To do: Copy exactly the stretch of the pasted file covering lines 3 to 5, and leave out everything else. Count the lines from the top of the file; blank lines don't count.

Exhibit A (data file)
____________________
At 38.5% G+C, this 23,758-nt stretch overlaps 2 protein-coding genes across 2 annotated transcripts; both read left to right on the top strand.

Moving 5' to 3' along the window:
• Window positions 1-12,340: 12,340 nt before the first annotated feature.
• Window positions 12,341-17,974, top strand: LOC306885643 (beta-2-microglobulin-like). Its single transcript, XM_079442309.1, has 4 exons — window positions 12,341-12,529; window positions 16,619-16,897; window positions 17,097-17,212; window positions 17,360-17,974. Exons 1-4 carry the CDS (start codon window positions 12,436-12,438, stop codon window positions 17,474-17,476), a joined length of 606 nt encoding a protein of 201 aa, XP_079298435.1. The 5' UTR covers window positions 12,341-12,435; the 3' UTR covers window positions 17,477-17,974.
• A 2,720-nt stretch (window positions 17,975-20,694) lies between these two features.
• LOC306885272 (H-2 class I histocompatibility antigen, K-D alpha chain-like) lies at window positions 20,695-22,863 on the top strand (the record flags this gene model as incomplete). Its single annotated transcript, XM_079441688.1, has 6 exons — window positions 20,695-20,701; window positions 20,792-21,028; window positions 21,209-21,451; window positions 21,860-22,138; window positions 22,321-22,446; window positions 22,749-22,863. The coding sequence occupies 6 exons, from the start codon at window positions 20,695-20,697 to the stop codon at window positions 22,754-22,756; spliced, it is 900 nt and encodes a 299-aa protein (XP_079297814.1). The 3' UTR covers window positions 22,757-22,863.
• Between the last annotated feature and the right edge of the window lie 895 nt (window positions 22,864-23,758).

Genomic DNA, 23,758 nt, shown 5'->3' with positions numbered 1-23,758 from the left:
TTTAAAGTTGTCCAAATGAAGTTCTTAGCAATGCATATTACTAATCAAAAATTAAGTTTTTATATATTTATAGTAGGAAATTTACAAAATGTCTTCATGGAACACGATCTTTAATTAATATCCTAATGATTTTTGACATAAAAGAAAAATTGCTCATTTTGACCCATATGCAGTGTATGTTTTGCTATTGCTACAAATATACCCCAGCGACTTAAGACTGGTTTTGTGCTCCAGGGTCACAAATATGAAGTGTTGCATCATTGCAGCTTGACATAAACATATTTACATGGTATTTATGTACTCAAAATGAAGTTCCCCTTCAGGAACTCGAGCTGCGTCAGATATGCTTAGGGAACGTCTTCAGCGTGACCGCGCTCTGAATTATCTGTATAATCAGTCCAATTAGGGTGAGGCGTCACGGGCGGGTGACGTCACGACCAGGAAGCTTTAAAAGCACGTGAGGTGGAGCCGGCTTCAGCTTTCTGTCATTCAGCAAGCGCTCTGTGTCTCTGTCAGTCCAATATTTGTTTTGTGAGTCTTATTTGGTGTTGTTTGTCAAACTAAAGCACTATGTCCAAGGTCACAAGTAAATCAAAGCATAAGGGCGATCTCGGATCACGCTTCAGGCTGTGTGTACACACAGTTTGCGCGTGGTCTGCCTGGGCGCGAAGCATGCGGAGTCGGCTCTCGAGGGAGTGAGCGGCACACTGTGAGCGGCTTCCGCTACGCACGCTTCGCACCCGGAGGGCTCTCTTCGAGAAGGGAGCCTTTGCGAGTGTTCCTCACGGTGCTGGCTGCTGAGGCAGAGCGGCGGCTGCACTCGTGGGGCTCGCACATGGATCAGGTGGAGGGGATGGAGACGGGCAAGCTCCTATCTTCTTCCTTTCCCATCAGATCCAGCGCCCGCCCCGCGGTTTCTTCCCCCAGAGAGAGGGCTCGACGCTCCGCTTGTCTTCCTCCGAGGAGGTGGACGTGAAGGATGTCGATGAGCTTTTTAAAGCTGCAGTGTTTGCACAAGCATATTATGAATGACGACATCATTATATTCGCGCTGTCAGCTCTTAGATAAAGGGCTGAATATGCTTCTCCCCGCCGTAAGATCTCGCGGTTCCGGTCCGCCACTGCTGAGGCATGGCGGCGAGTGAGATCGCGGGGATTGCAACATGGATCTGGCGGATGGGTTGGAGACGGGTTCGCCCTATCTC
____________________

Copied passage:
• Window positions 1-12,340: 12,340 nt before the first annotated feature.
• Window positions 12,341-17,974, top strand: LOC306885643 (beta-2-microglobulin-like). Its single transcript, XM_079442309.1, has 4 exons — window positions 12,341-12,529; window positions 16,619-16,897; window positions 17,097-17,212; window positions 17,360-17,974. Exons 1-4 carry the CDS (start codon window positions 12,436-12,438, stop codon window positions 17,474-17,476), a joined length of 606 nt encoding a protein of 201 aa, XP_079298435.1. The 5' UTR covers window positions 12,341-12,435; the 3' UTR covers window positions 17,477-17,974.
• A 2,720-nt stretch (window positions 17,975-20,694) lies between these two features.